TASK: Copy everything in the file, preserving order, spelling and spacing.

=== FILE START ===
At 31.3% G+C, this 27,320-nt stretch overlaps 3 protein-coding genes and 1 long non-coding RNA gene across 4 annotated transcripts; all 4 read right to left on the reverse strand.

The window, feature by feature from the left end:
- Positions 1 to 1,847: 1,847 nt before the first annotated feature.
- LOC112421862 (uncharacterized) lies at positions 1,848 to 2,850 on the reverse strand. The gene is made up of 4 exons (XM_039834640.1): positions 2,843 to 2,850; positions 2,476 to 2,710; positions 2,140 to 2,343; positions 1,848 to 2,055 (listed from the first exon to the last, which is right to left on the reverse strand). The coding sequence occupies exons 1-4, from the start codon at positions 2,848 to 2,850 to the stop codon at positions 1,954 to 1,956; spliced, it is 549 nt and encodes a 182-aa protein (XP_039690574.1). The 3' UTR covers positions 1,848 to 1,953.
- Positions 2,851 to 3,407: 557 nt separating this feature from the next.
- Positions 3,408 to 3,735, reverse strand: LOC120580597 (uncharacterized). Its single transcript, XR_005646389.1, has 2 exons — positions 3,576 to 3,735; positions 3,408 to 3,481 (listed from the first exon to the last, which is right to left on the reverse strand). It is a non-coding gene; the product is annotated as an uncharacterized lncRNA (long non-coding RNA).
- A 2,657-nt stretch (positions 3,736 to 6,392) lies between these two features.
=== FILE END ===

At 31.3% G+C, this 27,320-nt stretch overlaps 3 protein-coding genes and 1 long non-coding RNA gene across 4 annotated transcripts; all 4 read right to left on the reverse strand.

The window, feature by feature from the left end:
- Positions 1 to 1,847: 1,847 nt before the first annotated feature.
- LOC112421862 (uncharacterized) lies at positions 1,848 to 2,850 on the reverse strand. The gene is made up of 4 exons (XM_039834640.1): positions 2,843 to 2,850; positions 2,476 to 2,710; positions 2,140 to 2,343; positions 1,848 to 2,055 (listed from the first exon to the last, which is right to left on the reverse strand). The coding sequence occupies exons 1-4, from the start codon at positions 2,848 to 2,850 to the stop codon at positions 1,954 to 1,956; spliced, it is 549 nt and encodes a 182-aa protein (XP_039690574.1). The 3' UTR covers positions 1,848 to 1,953.
- Positions 2,851 to 3,407: 557 nt separating this feature from the next.
- Positions 3,408 to 3,735, reverse strand: LOC120580597 (uncharacterized). Its single transcript, XR_005646389.1, has 2 exons — positions 3,576 to 3,735; positions 3,408 to 3,481 (listed from the first exon to the last, which is right to left on the reverse strand). It is a non-coding gene; the product is annotated as an uncharacterized lncRNA (long non-coding RNA).
- A 2,657-nt stretch (positions 3,736 to 6,392) lies between these two features.